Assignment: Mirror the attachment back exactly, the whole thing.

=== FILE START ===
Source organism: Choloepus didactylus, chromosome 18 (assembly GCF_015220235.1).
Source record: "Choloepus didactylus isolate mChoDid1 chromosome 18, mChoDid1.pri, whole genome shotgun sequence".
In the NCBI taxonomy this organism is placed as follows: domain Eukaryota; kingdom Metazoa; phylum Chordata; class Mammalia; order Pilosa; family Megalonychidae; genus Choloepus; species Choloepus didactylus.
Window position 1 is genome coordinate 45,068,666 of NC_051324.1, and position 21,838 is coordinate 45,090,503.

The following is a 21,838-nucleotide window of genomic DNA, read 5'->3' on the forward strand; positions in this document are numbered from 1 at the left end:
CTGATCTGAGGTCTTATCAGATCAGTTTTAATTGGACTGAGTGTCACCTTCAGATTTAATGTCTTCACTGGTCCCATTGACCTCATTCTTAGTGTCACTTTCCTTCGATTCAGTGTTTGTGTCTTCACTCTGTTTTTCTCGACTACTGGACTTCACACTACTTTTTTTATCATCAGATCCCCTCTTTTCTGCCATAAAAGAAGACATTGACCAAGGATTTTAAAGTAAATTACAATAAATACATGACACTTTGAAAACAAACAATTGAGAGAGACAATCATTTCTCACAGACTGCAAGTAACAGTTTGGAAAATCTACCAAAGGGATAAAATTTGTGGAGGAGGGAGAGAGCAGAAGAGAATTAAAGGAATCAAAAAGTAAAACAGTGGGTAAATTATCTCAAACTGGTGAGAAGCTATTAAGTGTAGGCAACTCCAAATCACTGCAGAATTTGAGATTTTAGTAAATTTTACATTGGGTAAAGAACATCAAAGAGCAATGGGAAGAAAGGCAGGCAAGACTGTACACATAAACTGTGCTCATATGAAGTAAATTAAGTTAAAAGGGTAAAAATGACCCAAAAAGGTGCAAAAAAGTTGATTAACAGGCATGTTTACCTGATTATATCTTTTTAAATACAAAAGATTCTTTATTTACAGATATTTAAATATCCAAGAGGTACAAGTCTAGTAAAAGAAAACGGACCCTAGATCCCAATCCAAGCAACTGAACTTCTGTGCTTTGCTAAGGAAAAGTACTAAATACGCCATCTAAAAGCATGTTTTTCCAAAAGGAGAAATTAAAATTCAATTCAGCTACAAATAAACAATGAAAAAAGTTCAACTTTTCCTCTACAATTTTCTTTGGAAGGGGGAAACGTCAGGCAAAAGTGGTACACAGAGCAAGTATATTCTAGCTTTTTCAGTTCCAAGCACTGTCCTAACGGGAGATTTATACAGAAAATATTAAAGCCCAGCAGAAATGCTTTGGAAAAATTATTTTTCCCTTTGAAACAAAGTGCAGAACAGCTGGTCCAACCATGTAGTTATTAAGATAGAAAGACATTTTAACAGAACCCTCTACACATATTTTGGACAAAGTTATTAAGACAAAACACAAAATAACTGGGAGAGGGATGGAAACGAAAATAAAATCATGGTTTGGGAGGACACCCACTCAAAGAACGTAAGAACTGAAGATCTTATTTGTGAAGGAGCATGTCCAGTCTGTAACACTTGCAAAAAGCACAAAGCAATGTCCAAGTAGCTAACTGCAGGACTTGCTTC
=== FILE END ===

Source organism: Choloepus didactylus, chromosome 18 (assembly GCF_015220235.1).
Source record: "Choloepus didactylus isolate mChoDid1 chromosome 18, mChoDid1.pri, whole genome shotgun sequence".
In the NCBI taxonomy this organism is placed as follows: domain Eukaryota; kingdom Metazoa; phylum Chordata; class Mammalia; order Pilosa; family Megalonychidae; genus Choloepus; species Choloepus didactylus.
Window position 1 is genome coordinate 45,068,666 of NC_051324.1, and position 21,838 is coordinate 45,090,503.

The following is a 21,838-nucleotide window of genomic DNA, read 5'->3' on the forward strand; positions in this document are numbered from 1 at the left end:
CTGATCTGAGGTCTTATCAGATCAGTTTTAATTGGACTGAGTGTCACCTTCAGATTTAATGTCTTCACTGGTCCCATTGACCTCATTCTTAGTGTCACTTTCCTTCGATTCAGTGTTTGTGTCTTCACTCTGTTTTTCTCGACTACTGGACTTCACACTACTTTTTTTATCATCAGATCCCCTCTTTTCTGCCATAAAAGAAGACATTGACCAAGGATTTTAAAGTAAATTACAATAAATACATGACACTTTGAAAACAAACAATTGAGAGAGACAATCATTTCTCACAGACTGCAAGTAACAGTTTGGAAAATCTACCAAAGGGATAAAATTTGTGGAGGAGGGAGAGAGCAGAAGAGAATTAAAGGAATCAAAAAGTAAAACAGTGGGTAAATTATCTCAAACTGGTGAGAAGCTATTAAGTGTAGGCAACTCCAAATCACTGCAGAATTTGAGATTTTAGTAAATTTTACATTGGGTAAAGAACATCAAAGAGCAATGGGAAGAAAGGCAGGCAAGACTGTACACATAAACTGTGCTCATATGAAGTAAATTAAGTTAAAAGGGTAAAAATGACCCAAAAAGGTGCAAAAAAGTTGATTAACAGGCATGTTTACCTGATTATATCTTTTTAAATACAAAAGATTCTTTATTTACAGATATTTAAATATCCAAGAGGTACAAGTCTAGTAAAAGAAAACGGACCCTAGATCCCAATCCAAGCAACTGAACTTCTGTGCTTTGCTAAGGAAAAGTACTAAATACGCCATCTAAAAGCATGTTTTTCCAAAAGGAGAAATTAAAATTCAATTCAGCTACAAATAAACAATGAAAAAAGTTCAACTTTTCCTCTACAATTTTCTTTGGAAGGGGGAAACGTCAGGCAAAAGTGGTACACAGAGCAAGTATATTCTAGCTTTTTCAGTTCCAAGCACTGTCCTAACGGGAGATTTATACAGAAAATATTAAAGCCCAGCAGAAATGCTTTGGAAAAATTATTTTTCCCTTTGAAACAAAGTGCAGAACAGCTGGTCCAACCATGTAGTTATTAAGATAGAAAGACATTTTAACAGAACCCTCTACACATATTTTGGACAAAGTTATTAAGACAAAACACAAAATAACTGGGAGAGGGATGGAAACGAAAATAAAATCATGGTTTGGGAGGACACCCACTCAAAGAACGTAAGAACTGAAGATCTTATTTGTGAAGGAGCATGTCCAGTCTGTAACACTTGCAAAAAGCACAAAGCAATGTCCAAGTAGCTAACTGCAGGACTTGCTTC